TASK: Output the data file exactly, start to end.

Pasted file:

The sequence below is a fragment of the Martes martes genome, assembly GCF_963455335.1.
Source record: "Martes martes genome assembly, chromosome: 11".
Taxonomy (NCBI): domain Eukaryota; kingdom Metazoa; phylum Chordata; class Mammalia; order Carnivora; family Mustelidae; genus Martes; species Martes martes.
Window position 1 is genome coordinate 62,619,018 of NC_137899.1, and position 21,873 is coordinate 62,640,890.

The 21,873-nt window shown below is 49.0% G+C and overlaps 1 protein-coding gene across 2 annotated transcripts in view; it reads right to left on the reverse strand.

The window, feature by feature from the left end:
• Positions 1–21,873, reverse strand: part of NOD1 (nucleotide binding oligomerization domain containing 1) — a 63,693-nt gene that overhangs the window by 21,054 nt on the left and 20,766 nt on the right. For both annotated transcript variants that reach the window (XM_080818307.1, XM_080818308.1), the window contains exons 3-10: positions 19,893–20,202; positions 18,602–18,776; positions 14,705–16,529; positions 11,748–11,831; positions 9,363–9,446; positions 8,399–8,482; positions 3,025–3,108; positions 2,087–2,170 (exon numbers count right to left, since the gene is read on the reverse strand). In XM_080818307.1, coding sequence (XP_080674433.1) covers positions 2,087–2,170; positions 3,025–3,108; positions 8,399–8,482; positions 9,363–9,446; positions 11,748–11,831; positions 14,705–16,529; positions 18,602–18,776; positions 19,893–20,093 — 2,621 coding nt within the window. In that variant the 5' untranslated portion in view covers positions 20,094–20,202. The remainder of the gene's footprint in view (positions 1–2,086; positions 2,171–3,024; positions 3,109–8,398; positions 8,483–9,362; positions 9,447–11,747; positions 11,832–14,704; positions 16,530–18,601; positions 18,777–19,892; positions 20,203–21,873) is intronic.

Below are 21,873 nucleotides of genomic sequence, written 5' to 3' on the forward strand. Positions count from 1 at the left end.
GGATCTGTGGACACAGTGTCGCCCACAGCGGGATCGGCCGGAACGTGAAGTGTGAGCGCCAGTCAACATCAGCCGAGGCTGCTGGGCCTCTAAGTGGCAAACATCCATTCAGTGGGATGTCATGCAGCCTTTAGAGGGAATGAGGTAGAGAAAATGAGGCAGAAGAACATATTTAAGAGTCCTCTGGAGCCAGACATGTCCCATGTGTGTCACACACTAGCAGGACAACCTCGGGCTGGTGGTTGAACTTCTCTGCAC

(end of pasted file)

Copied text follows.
The sequence below is a fragment of the Martes martes genome, assembly GCF_963455335.1.
Source record: "Martes martes genome assembly, chromosome: 11".
Taxonomy (NCBI): domain Eukaryota; kingdom Metazoa; phylum Chordata; class Mammalia; order Carnivora; family Mustelidae; genus Martes; species Martes martes.
Window position 1 is genome coordinate 62,619,018 of NC_137899.1, and position 21,873 is coordinate 62,640,890.

The 21,873-nt window shown below is 49.0% G+C and overlaps 1 protein-coding gene across 2 annotated transcripts in view; it reads right to left on the reverse strand.

The window, feature by feature from the left end:
• Positions 1–21,873, reverse strand: part of NOD1 (nucleotide binding oligomerization domain containing 1) — a 63,693-nt gene that overhangs the window by 21,054 nt on the left and 20,766 nt on the right. For both annotated transcript variants that reach the window (XM_080818307.1, XM_080818308.1), the window contains exons 3-10: positions 19,893–20,202; positions 18,602–18,776; positions 14,705–16,529; positions 11,748–11,831; positions 9,363–9,446; positions 8,399–8,482; positions 3,025–3,108; positions 2,087–2,170 (exon numbers count right to left, since the gene is read on the reverse strand). In XM_080818307.1, coding sequence (XP_080674433.1) covers positions 2,087–2,170; positions 3,025–3,108; positions 8,399–8,482; positions 9,363–9,446; positions 11,748–11,831; positions 14,705–16,529; positions 18,602–18,776; positions 19,893–20,093 — 2,621 coding nt within the window. In that variant the 5' untranslated portion in view covers positions 20,094–20,202. The remainder of the gene's footprint in view (positions 1–2,086; positions 2,171–3,024; positions 3,109–8,398; positions 8,483–9,362; positions 9,447–11,747; positions 11,832–14,704; positions 16,530–18,601; positions 18,777–19,892; positions 20,203–21,873) is intronic.

Below are 21,873 nucleotides of genomic sequence, written 5' to 3' on the forward strand. Positions count from 1 at the left end.
GGATCTGTGGACACAGTGTCGCCCACAGCGGGATCGGCCGGAACGTGAAGTGTGAGCGCCAGTCAACATCAGCCGAGGCTGCTGGGCCTCTAAGTGGCAAACATCCATTCAGTGGGATGTCATGCAGCCTTTAGAGGGAATGAGGTAGAGAAAATGAGGCAGAAGAACATATTTAAGAGTCCTCTGGAGCCAGACATGTCCCATGTGTGTCACACACTAGCAGGACAACCTCGGGCTGGTGGTTGAACTTCTCTGCAC